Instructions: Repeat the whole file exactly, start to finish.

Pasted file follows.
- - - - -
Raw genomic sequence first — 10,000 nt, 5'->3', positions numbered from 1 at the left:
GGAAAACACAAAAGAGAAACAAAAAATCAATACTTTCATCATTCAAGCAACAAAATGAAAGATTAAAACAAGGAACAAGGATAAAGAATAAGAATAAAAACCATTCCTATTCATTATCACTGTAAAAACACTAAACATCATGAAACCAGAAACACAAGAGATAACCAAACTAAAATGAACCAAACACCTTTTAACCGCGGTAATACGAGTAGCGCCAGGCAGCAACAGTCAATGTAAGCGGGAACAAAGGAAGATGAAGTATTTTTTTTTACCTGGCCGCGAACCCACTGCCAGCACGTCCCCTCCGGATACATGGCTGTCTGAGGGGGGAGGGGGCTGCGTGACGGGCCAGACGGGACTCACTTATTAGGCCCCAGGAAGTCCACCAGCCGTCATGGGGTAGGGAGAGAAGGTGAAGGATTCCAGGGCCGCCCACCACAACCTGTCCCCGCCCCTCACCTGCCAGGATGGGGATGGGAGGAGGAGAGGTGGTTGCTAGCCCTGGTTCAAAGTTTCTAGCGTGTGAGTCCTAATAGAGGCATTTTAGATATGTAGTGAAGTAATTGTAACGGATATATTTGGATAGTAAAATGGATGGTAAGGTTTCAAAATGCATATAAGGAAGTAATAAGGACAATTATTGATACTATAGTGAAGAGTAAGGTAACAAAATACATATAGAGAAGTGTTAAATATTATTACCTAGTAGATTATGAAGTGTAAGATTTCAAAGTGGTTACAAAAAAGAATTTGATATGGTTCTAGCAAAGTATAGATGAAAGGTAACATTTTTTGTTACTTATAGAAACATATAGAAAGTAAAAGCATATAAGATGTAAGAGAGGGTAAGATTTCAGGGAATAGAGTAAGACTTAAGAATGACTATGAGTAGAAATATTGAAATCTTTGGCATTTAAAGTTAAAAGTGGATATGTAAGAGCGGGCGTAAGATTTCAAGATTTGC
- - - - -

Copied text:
Raw genomic sequence first — 10,000 nt, 5'->3', positions numbered from 1 at the left:
GGAAAACACAAAAGAGAAACAAAAAATCAATACTTTCATCATTCAAGCAACAAAATGAAAGATTAAAACAAGGAACAAGGATAAAGAATAAGAATAAAAACCATTCCTATTCATTATCACTGTAAAAACACTAAACATCATGAAACCAGAAACACAAGAGATAACCAAACTAAAATGAACCAAACACCTTTTAACCGCGGTAATACGAGTAGCGCCAGGCAGCAACAGTCAATGTAAGCGGGAACAAAGGAAGATGAAGTATTTTTTTTTACCTGGCCGCGAACCCACTGCCAGCACGTCCCCTCCGGATACATGGCTGTCTGAGGGGGGAGGGGGCTGCGTGACGGGCCAGACGGGACTCACTTATTAGGCCCCAGGAAGTCCACCAGCCGTCATGGGGTAGGGAGAGAAGGTGAAGGATTCCAGGGCCGCCCACCACAACCTGTCCCCGCCCCTCACCTGCCAGGATGGGGATGGGAGGAGGAGAGGTGGTTGCTAGCCCTGGTTCAAAGTTTCTAGCGTGTGAGTCCTAATAGAGGCATTTTAGATATGTAGTGAAGTAATTGTAACGGATATATTTGGATAGTAAAATGGATGGTAAGGTTTCAAAATGCATATAAGGAAGTAATAAGGACAATTATTGATACTATAGTGAAGAGTAAGGTAACAAAATACATATAGAGAAGTGTTAAATATTATTACCTAGTAGATTATGAAGTGTAAGATTTCAAAGTGGTTACAAAAAAGAATTTGATATGGTTCTAGCAAAGTATAGATGAAAGGTAACATTTTTTGTTACTTATAGAAACATATAGAAAGTAAAAGCATATAAGATGTAAGAGAGGGTAAGATTTCAGGGAATAGAGTAAGACTTAAGAATGACTATGAGTAGAAATATTGAAATCTTTGGCATTTAAAGTTAAAAGTGGATATGTAAGAGCGGGCGTAAGATTTCAAGATTTGC